Of the two operations, short-haul has the most diversity in terms of machines used and types of freight carried. It’s in this category that we find items as aggregate as grain freshly harvested from fields to stones to specialized equipment being carried. Sometimes by the same truck and driver over the course of a year’s work. It’s also in this category that we find specialized rigs meant for entering pit mines, climbing steep grades on primitive dirt roads, moving overweight and outsized items, and so forth. For the most part, trucks in this category are “day cabs” meaning they have no sleeper unit attached for the driver to use as a rest quarters when not at the wheel.
So far, the electrified Class 8 vehicles we’ve seen actually enter the market have nearly all fallen into the short-haul category. These have included battery-electric, hydrogen fuel cell, and hybrid units working as “yard dogs” moving trailers around a dock area, as portage trucks moving containers and freight out of port to staging areas or local distribution centers, and local area urban and suburban delivery vehicles. Currently, there is a large push in California to make all port vehicles (including container-moving trucks) as zero-emissions as possible.
The good news for battery-electric truck makers and those who aspire to become them is that, according to the USDOT, about half of all of the shipments (by value) is moved less than 250 miles. That accounts for about 80 percent of the weight being moved around the country. The bad news is that in this segment, less is paid per ton for that freight to be moved and, according to the American Transportation Research Institute, this segment only accounts for about 25 percent of the trucks on the road. Equipment age also tends to be higher in this category, with trucks being used for more years (and generally fewer miles) than compared to long-haul trucks.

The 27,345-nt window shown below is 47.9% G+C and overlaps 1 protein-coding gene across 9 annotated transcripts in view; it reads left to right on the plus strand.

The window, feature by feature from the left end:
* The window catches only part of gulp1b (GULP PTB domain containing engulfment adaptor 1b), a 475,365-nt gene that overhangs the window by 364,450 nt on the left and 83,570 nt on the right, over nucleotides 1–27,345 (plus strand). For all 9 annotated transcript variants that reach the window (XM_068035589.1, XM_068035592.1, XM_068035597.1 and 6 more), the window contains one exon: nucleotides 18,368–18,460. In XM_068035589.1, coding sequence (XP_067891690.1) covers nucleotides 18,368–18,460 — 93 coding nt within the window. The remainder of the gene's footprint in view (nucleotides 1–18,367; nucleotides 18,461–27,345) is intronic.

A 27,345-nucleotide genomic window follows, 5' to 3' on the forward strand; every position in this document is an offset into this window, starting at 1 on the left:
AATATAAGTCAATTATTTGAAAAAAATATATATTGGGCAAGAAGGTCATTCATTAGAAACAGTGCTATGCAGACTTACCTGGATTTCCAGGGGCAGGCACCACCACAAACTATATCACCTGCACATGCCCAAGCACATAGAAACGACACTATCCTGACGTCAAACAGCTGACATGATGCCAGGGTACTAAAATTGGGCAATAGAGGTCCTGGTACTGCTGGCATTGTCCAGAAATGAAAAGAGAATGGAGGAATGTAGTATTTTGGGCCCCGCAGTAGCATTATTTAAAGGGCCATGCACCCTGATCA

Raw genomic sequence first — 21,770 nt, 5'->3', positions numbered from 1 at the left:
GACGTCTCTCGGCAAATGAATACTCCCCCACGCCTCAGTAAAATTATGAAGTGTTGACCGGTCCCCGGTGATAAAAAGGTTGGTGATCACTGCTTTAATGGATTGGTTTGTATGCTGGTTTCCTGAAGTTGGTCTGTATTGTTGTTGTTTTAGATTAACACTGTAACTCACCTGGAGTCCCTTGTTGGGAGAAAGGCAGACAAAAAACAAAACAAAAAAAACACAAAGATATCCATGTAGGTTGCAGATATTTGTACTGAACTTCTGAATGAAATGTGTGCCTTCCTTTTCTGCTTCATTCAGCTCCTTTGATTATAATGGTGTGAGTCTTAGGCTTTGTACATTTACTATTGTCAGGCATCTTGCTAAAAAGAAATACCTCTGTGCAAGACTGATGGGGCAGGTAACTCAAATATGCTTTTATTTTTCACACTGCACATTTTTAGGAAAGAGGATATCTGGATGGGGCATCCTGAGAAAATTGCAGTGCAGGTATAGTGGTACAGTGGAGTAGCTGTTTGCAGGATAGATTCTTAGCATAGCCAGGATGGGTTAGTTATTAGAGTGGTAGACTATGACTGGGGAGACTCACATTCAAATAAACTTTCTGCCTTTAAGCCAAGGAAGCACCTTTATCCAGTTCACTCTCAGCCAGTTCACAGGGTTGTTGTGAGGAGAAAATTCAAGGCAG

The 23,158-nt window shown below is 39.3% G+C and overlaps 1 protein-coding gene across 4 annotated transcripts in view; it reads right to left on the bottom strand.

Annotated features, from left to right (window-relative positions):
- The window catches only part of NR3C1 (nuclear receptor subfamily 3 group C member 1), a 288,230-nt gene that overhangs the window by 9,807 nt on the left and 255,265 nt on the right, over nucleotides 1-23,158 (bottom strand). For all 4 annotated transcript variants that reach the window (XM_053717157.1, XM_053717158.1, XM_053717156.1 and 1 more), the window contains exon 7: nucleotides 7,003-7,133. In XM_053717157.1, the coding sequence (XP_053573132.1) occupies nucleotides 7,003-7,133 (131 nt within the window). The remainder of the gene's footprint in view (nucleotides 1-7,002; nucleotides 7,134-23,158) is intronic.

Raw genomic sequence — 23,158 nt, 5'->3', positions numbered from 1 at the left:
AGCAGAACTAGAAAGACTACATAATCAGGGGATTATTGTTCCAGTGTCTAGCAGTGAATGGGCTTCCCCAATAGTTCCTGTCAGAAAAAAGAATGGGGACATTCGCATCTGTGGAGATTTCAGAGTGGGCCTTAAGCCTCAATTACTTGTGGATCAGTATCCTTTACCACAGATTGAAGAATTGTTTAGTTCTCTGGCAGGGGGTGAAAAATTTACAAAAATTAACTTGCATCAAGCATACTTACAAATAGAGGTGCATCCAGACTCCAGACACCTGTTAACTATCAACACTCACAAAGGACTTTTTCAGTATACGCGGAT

In terms of cost, outside of maintenance, the most expensive items for a tractor-trailer, whether short- or long-haul, are fuel (38 percent), driver wages and benefits (34 percent), and truck-trailer lease payments and insurance (14 percent). These costs are about the same no matter what the truck is used for in most conventional operations, short-haul or long. Maintenance is about six percent higher in short-haul operations when compared to long-haul and insurance is usually a bit higher(1.5 percent), but not by so much that it can’t be averaged between them without skewing the numbers.
We can safely assume that a battery-electric semi-truck will have a higher price tag than its diesel-powered counterpart, which itself averages about $150,000 new. How much larger the electric truck would be is mostly conjecture, but we can probably be considered conservative to say it’s up-front costs will be at least 50 percent higher ($225,000) due to the expense of the batteries. Morgan Stanley’s report on electric and autonomous trucking assumed $75,000 for 500 kWh of battery storage, translating to roughly 150 or so miles of range in a fully loaded (80,000 pound) semi-truck. Given the current lithium crunch and the likelihood that economies of scale will take a lot of time to come to fruition, it’s easy to predict that more than half the Tesla Semi’s cost would be in batteries should it aim for a 250-mile range.
Over time, of course, that larger up-front price tag would be returned with fuel savings. In short-haul operations, about four years (250,000 miles) would be required to pay off $100,000 in battery premium with fuel savings. There are, however, other costs that would rise with the higher price of the rig. A higher-priced rig will have higher lease payments and higher insurance costs for replacement. This would stretch the ROI of the short-haul truck, by roughly another year, making it a five year investment return. If the truck stays in operation for the typical usage cycle in this segment, however, that would mean the truck pays for itself in about two thirds (70 percent) of its intended lifespan. Some percentage of the maintenance would also be lower in cost due to the nature of the electric truck, but much of it (tires, drivetrain, brakes, etc.) remains stagnant, further whittling at that ROI timeframe.